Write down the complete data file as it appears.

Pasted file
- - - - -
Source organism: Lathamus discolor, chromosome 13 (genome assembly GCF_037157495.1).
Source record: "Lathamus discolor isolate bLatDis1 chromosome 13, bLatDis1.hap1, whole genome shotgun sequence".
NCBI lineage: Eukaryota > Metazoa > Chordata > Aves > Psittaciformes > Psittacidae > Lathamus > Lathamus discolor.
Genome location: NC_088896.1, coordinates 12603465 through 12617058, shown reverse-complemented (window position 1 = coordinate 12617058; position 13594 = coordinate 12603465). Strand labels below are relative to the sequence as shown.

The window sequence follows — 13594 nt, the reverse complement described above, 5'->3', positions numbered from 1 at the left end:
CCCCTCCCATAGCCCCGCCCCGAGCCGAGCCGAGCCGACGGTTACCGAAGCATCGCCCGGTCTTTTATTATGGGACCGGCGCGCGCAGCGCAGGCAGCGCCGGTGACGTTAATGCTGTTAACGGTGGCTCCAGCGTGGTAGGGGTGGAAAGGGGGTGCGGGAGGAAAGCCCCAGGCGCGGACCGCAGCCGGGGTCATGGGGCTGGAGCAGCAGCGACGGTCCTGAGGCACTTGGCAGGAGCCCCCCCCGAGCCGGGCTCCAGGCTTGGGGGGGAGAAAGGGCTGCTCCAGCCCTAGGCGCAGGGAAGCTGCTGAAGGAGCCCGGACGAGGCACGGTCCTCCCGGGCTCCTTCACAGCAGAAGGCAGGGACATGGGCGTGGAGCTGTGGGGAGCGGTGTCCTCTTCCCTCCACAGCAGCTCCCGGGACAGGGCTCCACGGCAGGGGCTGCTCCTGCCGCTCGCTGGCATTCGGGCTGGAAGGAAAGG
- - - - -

Source organism: Lathamus discolor, chromosome 13 (genome assembly GCF_037157495.1).
Source record: "Lathamus discolor isolate bLatDis1 chromosome 13, bLatDis1.hap1, whole genome shotgun sequence".
NCBI lineage: Eukaryota > Metazoa > Chordata > Aves > Psittaciformes > Psittacidae > Lathamus > Lathamus discolor.
Genome location: NC_088896.1, coordinates 12603465 through 12617058, shown reverse-complemented (window position 1 = coordinate 12617058; position 13594 = coordinate 12603465). Strand labels below are relative to the sequence as shown.

The window sequence follows — 13594 nt, the reverse complement described above, 5'->3', positions numbered from 1 at the left end:
CCCCTCCCATAGCCCCGCCCCGAGCCGAGCCGAGCCGACGGTTACCGAAGCATCGCCCGGTCTTTTATTATGGGACCGGCGCGCGCAGCGCAGGCAGCGCCGGTGACGTTAATGCTGTTAACGGTGGCTCCAGCGTGGTAGGGGTGGAAAGGGGGTGCGGGAGGAAAGCCCCAGGCGCGGACCGCAGCCGGGGTCATGGGGCTGGAGCAGCAGCGACGGTCCTGAGGCACTTGGCAGGAGCCCCCCCCGAGCCGGGCTCCAGGCTTGGGGGGGAGAAAGGGCTGCTCCAGCCCTAGGCGCAGGGAAGCTGCTGAAGGAGCCCGGACGAGGCACGGTCCTCCCGGGCTCCTTCACAGCAGAAGGCAGGGACATGGGCGTGGAGCTGTGGGGAGCGGTGTCCTCTTCCCTCCACAGCAGCTCCCGGGACAGGGCTCCACGGCAGGGGCTGCTCCTGCCGCTCGCTGGCATTCGGGCTGGAAGGAAAGG